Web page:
Relevance. That’s a word I’m hearing all the time, whether it’s in discussions with CPAs around the country or in gatherings of some of the profession’s thought leaders. The main question is how CPA firms can remain relevant in a rapidly changing business environment. If you’re among those concerned about this issue, consider these few key steps.
Understand the changing client. Clients are becoming more sophisticated, with greater access to the tools and information they need to run their companies. In addition to our core services, they are seeking more insights and ideas than ever before. A new generation is taking over existing companies or starting their own, and they have different expectations and values from the retiring baby boom generation. They may also include women, minorities and foreign-born entrepreneurs who will have questions about our own firms’ commitment to diversity. In addition, they do not require or even prefer a bricks-and-mortar environment, but instead are comfortable doing business in the cloud and on the global stage. If we are to remain relevant, then we must do it by understanding the changing client and shifting our focus so that we can anticipate and meet their needs.
Develop a new vision of your value. All CPAs should be able to identify and articulate their unique value. As author Leo Pusateri and I discussed in a recent “You Are the Value” webinar, you should engage in a process that involves revisiting the value you deliver, the price you charge for your value and how your clients perceive your value. Even if you already have a sense of what you bring to a client engagement, now may be a good time to consider whether you are addressing the issues the changing client truly values. Your firm may offer unparalleled technical skills, for example, but the client may put more stock in advice that can help them lower their costs or take their business to the next level. Have a conversation with your clients about their needs and challenges and about how you can meet them. Before and after these conversations, think about the many ways your firm’s skills and expertise can benefit clients, then be ready to talk about your value and allow them to define your firm going forward.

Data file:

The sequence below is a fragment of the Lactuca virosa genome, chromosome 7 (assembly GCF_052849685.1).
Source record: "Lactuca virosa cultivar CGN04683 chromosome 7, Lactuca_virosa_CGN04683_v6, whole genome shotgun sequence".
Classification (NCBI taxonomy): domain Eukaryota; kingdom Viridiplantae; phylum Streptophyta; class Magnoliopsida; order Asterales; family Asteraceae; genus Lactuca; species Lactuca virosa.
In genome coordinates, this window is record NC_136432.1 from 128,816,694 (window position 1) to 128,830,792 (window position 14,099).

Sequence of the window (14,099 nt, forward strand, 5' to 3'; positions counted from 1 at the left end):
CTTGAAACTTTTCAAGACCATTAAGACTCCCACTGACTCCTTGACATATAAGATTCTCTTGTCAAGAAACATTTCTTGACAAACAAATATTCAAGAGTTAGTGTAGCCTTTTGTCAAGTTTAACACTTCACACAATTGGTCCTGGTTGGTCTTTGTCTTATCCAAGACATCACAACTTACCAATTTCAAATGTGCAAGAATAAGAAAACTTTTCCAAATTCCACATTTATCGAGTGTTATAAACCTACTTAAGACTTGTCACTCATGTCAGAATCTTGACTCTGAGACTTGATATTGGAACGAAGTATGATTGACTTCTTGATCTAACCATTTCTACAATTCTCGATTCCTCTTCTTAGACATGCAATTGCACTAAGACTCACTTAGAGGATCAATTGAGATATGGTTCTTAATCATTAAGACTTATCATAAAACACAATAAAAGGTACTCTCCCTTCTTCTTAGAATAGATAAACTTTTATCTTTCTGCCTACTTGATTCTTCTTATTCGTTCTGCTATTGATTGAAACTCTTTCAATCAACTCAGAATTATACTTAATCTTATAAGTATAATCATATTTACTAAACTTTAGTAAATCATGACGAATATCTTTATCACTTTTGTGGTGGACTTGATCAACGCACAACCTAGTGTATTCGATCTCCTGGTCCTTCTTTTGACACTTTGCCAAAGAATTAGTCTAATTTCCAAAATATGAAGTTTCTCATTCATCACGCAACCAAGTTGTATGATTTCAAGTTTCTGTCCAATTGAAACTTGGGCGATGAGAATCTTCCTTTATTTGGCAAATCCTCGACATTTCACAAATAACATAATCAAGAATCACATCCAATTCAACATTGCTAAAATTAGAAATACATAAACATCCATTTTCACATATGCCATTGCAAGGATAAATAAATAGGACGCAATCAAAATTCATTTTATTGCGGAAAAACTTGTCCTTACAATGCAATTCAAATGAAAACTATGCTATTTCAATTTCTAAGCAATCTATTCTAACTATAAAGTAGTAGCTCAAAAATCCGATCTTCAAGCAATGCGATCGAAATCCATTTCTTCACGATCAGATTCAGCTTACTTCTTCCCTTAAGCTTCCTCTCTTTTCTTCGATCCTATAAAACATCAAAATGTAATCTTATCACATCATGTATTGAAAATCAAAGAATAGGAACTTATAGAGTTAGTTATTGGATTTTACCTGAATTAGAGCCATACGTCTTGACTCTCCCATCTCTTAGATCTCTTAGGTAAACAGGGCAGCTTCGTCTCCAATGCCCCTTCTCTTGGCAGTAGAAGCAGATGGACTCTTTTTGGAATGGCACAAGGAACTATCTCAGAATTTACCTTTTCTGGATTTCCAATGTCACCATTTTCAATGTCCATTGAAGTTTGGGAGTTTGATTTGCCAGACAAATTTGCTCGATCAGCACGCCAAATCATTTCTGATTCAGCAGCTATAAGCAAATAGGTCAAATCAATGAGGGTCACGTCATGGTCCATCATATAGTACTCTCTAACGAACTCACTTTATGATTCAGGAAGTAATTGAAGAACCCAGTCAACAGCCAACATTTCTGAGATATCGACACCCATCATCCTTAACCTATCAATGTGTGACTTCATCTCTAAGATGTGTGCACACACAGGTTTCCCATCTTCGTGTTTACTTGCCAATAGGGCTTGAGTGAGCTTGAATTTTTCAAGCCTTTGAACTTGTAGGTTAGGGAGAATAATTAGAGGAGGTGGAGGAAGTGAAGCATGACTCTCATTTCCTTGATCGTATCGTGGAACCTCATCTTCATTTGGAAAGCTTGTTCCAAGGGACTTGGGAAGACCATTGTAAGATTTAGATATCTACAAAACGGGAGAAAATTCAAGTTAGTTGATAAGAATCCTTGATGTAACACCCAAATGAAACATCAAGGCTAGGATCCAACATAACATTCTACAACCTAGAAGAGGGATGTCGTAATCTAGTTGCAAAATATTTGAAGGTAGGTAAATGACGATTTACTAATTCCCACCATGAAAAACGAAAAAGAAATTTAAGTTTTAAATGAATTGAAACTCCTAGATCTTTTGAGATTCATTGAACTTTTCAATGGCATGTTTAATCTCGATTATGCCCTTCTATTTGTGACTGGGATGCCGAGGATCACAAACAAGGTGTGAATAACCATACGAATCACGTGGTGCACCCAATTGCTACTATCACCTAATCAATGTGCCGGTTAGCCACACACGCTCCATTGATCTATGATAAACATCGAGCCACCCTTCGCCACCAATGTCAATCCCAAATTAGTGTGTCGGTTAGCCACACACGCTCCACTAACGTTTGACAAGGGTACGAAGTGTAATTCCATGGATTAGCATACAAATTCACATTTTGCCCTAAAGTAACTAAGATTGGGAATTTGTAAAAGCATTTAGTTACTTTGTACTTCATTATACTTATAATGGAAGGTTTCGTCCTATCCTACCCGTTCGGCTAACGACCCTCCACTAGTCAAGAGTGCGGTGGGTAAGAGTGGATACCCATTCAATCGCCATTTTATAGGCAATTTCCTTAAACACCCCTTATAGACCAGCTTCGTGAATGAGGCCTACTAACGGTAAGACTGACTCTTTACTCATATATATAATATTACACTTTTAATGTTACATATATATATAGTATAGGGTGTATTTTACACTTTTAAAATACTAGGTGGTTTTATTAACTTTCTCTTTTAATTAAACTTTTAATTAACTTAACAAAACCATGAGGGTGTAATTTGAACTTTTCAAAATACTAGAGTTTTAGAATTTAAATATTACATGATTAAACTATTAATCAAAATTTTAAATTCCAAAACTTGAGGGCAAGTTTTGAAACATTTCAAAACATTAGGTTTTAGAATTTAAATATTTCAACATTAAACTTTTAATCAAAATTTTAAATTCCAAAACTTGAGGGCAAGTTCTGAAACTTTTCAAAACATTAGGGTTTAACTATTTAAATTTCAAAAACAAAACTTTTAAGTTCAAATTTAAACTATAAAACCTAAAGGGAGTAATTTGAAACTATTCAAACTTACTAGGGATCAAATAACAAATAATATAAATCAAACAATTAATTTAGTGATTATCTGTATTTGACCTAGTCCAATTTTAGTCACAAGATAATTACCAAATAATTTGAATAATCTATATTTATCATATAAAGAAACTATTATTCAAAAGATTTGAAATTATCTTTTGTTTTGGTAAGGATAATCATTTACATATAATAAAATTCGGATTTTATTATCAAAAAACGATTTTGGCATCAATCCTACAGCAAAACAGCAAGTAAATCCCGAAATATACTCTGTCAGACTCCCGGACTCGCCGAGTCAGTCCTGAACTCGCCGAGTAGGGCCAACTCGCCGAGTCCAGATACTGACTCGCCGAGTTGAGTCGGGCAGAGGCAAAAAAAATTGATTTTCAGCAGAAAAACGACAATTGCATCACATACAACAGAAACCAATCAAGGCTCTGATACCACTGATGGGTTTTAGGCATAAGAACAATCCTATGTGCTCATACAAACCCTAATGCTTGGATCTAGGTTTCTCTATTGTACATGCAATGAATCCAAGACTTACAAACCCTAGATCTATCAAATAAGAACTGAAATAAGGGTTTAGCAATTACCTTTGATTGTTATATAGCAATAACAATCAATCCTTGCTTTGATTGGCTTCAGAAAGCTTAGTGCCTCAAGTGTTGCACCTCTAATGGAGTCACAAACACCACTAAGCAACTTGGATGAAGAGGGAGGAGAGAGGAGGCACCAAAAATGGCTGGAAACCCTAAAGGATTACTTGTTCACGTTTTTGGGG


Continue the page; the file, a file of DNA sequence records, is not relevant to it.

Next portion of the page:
Take a look at your firm’s business model. Once you have a greater understanding of the changing client and of the value you can offer, you may want to reevaluate your firm’s business model. Do timesheets and a project-based environment really work for your firm, your staff, and your clients? Instead of an engagement that you do once a year, you should be thinking of your work with clients as a combination of a project and a relationship. CPAs are in a unique position to help clients grapple with current and future financial challenges and identify and seize their most profitable opportunities. CPAs should keep this goal in mind when structuring and executing their work.
Be a visionary. In the CPA Horizons 2025 project, the AICPA called upon CPAs from all sectors of the profession to help define the future for the profession and the people and organizations we serve. You can use the findings of that project and the PCPS CPA Horizons 2025 Toolkit to create a vision for your own future. Put these tools to work to consider how your clients are changing, the value you can offer to these changing clients and the business model you need to support your efforts.
Seize the small firm advantage. Flexibility is one of a small firm’s greatest benefits, which means that you have the agility to retain relevance amid changing client expectations. Assess where your clients stand and what the future holds for them. At the same time, look inward to identify the many advantages you offer current and prospective clients. Consider the next steps for your clients and your firm and pinpoint existing practices that may need changing. Your result will be a deeper relationship with clients and a stronger and more profitable practice.
James C. Metzler, CPA.CITP, CGMA, is AICPA vice president, small firm interests. Have questions for Jim? Contact him at email@example.com or 212/596-6039.